Determining that Respondent did not have any rights or legitimate interests in the domain, the Panel moved onto the last prong, whether Respondent registered the domain in bad faith. The Panel found that “Since Respondent has allegedly not used the <fbomb.com> domain name for any reason other than to offer it for sale, the Panel concludes that Respondent registered the <fbomb.com> domain name primarily for the purpose of selling it.” The Panel also noted that since the domain was immediately registered after it lapsed, this was further evidence that Respondent’s registration was in bad faith.

Ultimately, the Panel found that Complainant satisfied all three elements, and ordered the domain to be TRANSFERRED.

Don’t Forget to Renew Your Trademark-Otherwise Domain is Lost

Monday, September 29th, 2008

A company found out the hard way, that not only must you remember not to let your trademark registrations lapse, but you must remember to renew your domain registrations. In O’Reilly Automotive, Inc. v. Bjarne Lorenzen FA 1220459 (Nat. Arb. Forum Sept. 24, 2008), the domain transfer was DENIED and Mr. Lorenzen of Denmark was able to keep the registration of www.partscity.com. Complainant is an automotive parts retailer who was the owner of federal registrations (Reg. Nos. 2,312,510 and 2,233,940) for the mark PARTS CITY. Unfortunately, those registrations were cancelled on December 31, 2005 and October 28, 2006. Complainant did get a new registration for PARTS CITY on July 15, 2008 (Reg No. 3,465,437). Complainant operated the disputed website until it inadvertently lapsed on June 10, 2003. The Respondent registered the domain on August 23, 2003. The decision does  not indicate how Complainant was using the domain prior to its lapse, nor why it did not notice the loss of the domain for the two months prior to its acquisition by Respondent.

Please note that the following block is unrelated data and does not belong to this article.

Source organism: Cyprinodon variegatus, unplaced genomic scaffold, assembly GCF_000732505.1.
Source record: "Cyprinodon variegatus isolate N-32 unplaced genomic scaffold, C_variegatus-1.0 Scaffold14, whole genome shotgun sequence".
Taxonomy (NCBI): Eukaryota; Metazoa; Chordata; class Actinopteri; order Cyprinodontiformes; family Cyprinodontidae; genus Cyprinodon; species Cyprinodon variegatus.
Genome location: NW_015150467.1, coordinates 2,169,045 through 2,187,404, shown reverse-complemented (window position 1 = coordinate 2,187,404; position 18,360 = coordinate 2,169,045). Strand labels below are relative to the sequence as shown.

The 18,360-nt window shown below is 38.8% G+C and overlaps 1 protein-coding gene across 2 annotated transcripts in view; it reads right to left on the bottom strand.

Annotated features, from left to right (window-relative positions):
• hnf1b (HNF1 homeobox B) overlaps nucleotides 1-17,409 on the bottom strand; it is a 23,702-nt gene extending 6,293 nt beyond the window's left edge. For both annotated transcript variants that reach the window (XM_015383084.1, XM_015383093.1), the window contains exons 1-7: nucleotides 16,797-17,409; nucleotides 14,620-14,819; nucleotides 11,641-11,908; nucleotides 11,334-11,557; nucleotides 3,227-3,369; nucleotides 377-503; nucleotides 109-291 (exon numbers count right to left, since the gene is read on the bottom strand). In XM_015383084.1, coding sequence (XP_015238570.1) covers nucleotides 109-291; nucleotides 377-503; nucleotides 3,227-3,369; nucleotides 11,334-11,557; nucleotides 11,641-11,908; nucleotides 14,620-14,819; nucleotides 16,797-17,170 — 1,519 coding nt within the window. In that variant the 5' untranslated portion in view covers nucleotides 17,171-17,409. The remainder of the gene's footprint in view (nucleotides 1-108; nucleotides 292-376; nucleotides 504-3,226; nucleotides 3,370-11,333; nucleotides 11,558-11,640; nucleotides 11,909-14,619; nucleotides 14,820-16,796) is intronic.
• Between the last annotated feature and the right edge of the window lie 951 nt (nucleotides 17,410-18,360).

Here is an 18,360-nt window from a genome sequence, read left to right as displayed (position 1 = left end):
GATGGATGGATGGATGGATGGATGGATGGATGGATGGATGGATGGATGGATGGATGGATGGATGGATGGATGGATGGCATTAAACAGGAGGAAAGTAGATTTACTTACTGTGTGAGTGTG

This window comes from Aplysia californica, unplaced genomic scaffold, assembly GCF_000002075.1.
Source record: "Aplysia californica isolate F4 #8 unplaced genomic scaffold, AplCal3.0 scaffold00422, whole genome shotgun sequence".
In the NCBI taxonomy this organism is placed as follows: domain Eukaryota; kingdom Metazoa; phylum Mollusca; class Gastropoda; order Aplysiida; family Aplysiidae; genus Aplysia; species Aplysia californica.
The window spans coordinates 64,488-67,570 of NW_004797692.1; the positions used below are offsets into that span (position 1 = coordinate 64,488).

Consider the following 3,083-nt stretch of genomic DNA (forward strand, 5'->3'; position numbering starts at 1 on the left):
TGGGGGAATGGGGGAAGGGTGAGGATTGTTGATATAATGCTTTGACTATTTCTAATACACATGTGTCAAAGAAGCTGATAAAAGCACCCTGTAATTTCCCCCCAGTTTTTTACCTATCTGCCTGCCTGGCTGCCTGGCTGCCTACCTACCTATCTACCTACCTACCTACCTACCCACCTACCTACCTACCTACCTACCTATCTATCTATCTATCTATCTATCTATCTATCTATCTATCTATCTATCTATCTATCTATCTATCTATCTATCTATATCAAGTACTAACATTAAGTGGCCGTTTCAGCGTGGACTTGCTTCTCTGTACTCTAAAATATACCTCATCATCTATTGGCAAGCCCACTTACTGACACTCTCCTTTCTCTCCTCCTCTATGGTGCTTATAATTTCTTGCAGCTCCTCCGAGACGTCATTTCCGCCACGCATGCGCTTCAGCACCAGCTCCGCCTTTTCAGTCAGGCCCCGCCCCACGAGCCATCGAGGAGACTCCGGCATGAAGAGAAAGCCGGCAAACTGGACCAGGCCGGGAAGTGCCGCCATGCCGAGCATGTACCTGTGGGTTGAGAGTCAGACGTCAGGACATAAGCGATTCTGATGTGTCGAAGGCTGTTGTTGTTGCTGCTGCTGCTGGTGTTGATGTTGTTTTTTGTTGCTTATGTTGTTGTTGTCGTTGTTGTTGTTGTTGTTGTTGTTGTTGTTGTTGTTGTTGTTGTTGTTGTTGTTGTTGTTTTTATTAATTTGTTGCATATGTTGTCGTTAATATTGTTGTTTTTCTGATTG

The Panel reviewed each of the three (3) elements of the UDRP policy. First, the Panel noted  that Complainant had not established the identical and/or confusingly similar element. Although this element seems to not require a timeline of trademark ownership, the Panel relied upon other decisions which established that Policy ¶4(a)(i) assumes the Complainant’s rights must predate Respondent’s domain name registration. The Panel noted, “the UDRP was not established to assist current business owners in correcting poor business decisions of the past.”

The Panel also found that the Complainant had not established the second requirement of Rights or Legitimate Interests. In an effort to prove bad faith, Complainant’s own allegations that Respondent is a competitor selling automotive parts, helped to support the finding that Complainant’s rights are therefore junior to Respondent’s registration of the domain. The panel further noted:

Complainant would have the Panel find that it has protectable rights in the domain name despite letting it lapse and languish for months while Respondent has no such rights despite validly registering the unclaimed name and holding it in an undeveloped state for years. Holders of valid domain names are not required to develop them in any particular way within a fixed time or risk losing them, especially when they are not using the domains in a manner that is offensive to the rights of another.

Third, the Panel reviewed the Bad Faith element. The Panel noted that “Complainant’s assertion that merely holding a parked domain disrupts its business because it can not use that domain name for its own benefit does not satisfy this element. Fair competition should not be confused with bad faith use or registration.”

Ultimately, the Panel DENIED the Request for Transfer.